While I agree that witnessing a world record is an electrifying moment, it is also what has led to the demise of track and field as a "popular" spectator sport. The entertainment value is in the competition, not the resulting times, heights, and distances. No other sport relies so much on statistics to determine whether the contest was good. (Who ever heard someone describe a baseball game by the number of records or near-record performances that took place during that game?) Head-to-head competition, regardless of the era (and often regardless of the level of competitors), still reigns supreme. Want to see a crowd get excited? Watch a come-from-behind relay or two runners struggle down the homestretch -- at the high school, small college, or world-class level. The emphasis on statistics makes great conversation, but in the end, I'm afraid that the sport suffers because the only column inches provided in most local newspapers involves a world record . . . or a postitive drug test because some lamebrain bought into the idea that records were the only thing that mattered. Go back in the archives (start with the 1920s and 1930s) and you'll read some incredible descriptions of races. Other that T&F News, you won't find anything like that written today. Want excitement? How about the national duals between the US-USSR?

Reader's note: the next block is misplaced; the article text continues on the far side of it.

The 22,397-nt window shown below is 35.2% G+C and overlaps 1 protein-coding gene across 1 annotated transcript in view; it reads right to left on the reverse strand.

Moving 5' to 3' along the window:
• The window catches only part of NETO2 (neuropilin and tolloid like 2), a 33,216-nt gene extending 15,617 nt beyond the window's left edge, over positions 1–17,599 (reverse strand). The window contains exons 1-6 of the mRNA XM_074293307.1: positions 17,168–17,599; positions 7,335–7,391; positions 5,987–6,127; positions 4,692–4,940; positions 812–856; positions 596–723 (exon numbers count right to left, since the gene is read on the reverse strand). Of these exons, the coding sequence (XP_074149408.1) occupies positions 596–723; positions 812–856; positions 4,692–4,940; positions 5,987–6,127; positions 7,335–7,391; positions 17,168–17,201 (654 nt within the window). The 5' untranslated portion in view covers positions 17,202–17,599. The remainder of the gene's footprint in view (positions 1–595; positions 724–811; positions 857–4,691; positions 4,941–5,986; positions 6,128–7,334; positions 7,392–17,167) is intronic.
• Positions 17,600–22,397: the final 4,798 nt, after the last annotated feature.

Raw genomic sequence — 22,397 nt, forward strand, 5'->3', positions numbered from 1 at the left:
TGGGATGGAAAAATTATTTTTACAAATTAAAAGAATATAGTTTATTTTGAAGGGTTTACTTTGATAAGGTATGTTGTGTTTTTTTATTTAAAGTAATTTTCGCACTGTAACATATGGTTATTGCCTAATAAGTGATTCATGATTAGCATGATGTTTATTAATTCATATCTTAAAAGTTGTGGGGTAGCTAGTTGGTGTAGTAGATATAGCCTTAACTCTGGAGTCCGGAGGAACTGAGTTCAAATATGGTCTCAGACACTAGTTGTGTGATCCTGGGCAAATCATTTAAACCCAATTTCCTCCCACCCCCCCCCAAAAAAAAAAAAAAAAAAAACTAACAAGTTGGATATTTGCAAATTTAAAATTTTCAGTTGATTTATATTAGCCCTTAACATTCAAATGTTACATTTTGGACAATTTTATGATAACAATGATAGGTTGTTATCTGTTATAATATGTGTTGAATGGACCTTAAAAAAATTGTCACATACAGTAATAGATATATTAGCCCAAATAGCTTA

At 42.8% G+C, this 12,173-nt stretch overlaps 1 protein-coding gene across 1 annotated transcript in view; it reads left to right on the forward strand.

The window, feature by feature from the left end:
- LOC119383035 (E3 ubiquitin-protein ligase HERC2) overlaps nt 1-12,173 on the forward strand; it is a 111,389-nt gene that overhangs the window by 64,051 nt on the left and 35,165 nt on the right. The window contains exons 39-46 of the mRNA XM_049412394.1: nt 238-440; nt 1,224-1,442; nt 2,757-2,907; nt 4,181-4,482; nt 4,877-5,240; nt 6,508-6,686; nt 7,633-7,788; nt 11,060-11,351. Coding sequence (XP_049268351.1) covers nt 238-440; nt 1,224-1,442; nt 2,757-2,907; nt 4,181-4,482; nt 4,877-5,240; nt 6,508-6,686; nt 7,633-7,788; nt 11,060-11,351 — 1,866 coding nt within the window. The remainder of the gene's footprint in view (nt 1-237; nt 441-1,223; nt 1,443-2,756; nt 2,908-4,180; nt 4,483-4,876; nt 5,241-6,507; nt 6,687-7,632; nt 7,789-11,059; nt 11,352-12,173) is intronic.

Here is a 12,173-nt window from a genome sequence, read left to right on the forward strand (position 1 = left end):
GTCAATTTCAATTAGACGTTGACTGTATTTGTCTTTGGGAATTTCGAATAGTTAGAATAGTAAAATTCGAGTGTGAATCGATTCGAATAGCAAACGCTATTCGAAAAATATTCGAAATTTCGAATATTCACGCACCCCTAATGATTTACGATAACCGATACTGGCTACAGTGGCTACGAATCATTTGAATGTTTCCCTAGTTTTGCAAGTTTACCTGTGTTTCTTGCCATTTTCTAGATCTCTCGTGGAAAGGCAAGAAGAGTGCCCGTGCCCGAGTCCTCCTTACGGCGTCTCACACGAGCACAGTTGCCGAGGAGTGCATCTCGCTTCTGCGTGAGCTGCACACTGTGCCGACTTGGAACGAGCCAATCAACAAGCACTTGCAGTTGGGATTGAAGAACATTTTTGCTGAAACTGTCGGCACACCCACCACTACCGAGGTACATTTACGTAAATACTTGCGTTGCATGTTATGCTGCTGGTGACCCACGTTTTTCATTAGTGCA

I've been privileged to witness several world records along with incredible performances. But nothing tops something like the Olympic Trials where third place is as good as first place. I'll never forget the anticipation I've felt in a head-to-head contest or the disappointment in two or three "equally good" runners who avoid each other. The sport needs to focus much more on the competition, and the athletes need to embrace it. Imagine NASCAR if drivers got to pick and choose their races and competition. Kudos to the NCAA for introducing the super-regionals concept. We need a lot more of it at all levels of the sport.